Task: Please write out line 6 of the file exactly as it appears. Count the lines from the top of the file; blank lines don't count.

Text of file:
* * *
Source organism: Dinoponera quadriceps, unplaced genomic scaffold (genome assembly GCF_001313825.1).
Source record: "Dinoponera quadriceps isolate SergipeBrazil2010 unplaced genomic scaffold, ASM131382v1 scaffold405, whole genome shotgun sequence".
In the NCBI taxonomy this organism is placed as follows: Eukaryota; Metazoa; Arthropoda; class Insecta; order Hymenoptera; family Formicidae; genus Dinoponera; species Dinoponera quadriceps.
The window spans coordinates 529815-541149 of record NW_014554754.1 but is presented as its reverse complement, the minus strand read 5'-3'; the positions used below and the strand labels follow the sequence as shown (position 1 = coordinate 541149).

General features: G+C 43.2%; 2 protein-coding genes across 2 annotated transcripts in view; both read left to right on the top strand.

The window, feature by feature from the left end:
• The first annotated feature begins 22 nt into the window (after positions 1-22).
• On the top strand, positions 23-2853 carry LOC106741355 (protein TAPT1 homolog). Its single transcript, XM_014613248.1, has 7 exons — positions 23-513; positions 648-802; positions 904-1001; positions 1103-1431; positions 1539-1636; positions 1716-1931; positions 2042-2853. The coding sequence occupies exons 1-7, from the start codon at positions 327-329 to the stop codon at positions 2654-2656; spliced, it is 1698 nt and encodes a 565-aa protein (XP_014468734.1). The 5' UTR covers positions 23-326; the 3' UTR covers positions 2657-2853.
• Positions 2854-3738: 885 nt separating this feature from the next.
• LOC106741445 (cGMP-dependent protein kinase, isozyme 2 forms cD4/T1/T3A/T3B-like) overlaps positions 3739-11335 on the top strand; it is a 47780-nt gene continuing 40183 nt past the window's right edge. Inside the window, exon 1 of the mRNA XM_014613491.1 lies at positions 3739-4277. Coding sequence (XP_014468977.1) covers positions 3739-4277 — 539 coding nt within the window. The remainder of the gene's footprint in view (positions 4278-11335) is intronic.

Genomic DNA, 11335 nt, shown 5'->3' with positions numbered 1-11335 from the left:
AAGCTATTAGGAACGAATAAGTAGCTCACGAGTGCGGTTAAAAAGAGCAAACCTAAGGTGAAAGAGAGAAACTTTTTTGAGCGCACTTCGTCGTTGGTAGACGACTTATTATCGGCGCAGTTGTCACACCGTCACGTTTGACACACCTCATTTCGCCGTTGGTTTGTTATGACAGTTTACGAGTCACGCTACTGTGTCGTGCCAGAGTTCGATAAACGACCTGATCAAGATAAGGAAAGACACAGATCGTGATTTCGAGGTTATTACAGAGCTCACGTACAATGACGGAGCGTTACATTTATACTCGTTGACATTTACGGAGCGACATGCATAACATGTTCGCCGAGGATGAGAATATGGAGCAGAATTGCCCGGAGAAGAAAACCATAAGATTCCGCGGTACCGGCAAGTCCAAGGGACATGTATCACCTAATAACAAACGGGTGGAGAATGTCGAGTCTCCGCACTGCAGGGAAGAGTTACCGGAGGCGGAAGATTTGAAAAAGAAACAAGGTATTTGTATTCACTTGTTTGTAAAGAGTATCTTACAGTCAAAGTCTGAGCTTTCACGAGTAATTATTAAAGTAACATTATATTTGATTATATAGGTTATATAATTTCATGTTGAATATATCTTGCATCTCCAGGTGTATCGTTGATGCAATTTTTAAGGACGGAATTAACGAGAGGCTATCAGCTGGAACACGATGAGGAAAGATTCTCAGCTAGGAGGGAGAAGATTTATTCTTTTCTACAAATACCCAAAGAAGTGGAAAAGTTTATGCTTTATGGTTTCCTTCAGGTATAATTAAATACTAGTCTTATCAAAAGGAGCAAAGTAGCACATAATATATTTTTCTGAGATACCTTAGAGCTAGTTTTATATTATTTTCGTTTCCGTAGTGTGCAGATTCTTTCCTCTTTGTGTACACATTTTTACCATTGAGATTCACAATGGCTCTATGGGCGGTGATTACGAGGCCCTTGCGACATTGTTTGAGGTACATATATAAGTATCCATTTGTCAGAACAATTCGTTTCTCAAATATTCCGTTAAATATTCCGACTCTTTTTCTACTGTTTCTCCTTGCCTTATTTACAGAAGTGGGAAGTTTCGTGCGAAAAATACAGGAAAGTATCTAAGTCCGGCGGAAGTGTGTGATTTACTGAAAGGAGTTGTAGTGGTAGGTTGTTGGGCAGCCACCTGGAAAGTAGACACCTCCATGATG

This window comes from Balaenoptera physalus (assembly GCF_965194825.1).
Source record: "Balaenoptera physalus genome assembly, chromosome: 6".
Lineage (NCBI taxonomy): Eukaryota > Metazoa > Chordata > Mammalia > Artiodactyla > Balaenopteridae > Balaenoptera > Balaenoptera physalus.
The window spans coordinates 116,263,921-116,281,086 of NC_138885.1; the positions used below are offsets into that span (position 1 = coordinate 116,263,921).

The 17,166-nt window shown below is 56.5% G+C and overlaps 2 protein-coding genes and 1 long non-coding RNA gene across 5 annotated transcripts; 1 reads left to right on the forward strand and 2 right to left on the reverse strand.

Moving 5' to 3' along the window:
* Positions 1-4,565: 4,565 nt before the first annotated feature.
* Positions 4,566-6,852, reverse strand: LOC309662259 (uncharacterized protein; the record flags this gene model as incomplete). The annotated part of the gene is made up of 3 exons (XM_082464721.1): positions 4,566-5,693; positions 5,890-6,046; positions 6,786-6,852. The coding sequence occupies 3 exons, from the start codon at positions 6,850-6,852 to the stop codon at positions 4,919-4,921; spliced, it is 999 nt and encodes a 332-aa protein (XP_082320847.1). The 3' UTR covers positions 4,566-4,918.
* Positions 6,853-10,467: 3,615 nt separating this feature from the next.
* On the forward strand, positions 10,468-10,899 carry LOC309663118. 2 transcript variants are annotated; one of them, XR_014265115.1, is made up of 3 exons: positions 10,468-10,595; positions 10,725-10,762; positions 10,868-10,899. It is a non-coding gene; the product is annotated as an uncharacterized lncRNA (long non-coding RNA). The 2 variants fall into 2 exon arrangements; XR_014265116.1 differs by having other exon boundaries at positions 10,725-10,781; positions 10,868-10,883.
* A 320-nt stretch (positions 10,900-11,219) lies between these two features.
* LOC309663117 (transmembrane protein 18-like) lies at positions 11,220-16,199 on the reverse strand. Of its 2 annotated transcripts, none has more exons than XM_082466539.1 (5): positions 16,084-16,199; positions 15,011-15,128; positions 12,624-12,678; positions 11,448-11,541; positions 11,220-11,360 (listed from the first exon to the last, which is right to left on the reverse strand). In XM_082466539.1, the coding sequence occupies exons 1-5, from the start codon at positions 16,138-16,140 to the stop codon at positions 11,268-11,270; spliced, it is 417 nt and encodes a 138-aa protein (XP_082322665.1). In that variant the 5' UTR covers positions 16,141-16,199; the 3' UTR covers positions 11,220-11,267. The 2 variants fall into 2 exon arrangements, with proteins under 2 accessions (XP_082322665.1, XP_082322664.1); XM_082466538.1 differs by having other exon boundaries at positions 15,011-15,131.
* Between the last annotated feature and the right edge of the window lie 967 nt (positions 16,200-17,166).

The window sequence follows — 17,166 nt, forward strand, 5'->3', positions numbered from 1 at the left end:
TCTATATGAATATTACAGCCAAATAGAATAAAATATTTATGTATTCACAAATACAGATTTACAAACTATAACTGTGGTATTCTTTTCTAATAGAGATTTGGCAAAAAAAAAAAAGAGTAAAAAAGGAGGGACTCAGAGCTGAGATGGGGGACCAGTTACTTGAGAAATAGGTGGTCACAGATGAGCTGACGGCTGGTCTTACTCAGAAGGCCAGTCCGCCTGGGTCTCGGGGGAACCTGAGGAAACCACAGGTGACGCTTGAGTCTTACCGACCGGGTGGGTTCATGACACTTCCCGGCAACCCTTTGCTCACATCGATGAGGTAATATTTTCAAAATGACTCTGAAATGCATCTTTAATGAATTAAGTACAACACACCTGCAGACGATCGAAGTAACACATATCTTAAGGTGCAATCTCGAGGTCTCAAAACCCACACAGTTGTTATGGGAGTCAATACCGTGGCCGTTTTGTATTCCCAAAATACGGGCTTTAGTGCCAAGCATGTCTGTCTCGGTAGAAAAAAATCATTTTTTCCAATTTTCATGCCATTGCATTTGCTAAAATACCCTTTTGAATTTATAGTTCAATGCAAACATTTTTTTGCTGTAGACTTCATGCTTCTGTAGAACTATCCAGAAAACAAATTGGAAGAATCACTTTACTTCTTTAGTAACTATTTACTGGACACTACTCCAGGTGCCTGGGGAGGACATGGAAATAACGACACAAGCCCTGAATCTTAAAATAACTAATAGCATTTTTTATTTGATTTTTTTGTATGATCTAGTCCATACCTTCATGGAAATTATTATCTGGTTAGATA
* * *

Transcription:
The window, feature by feature from the left end: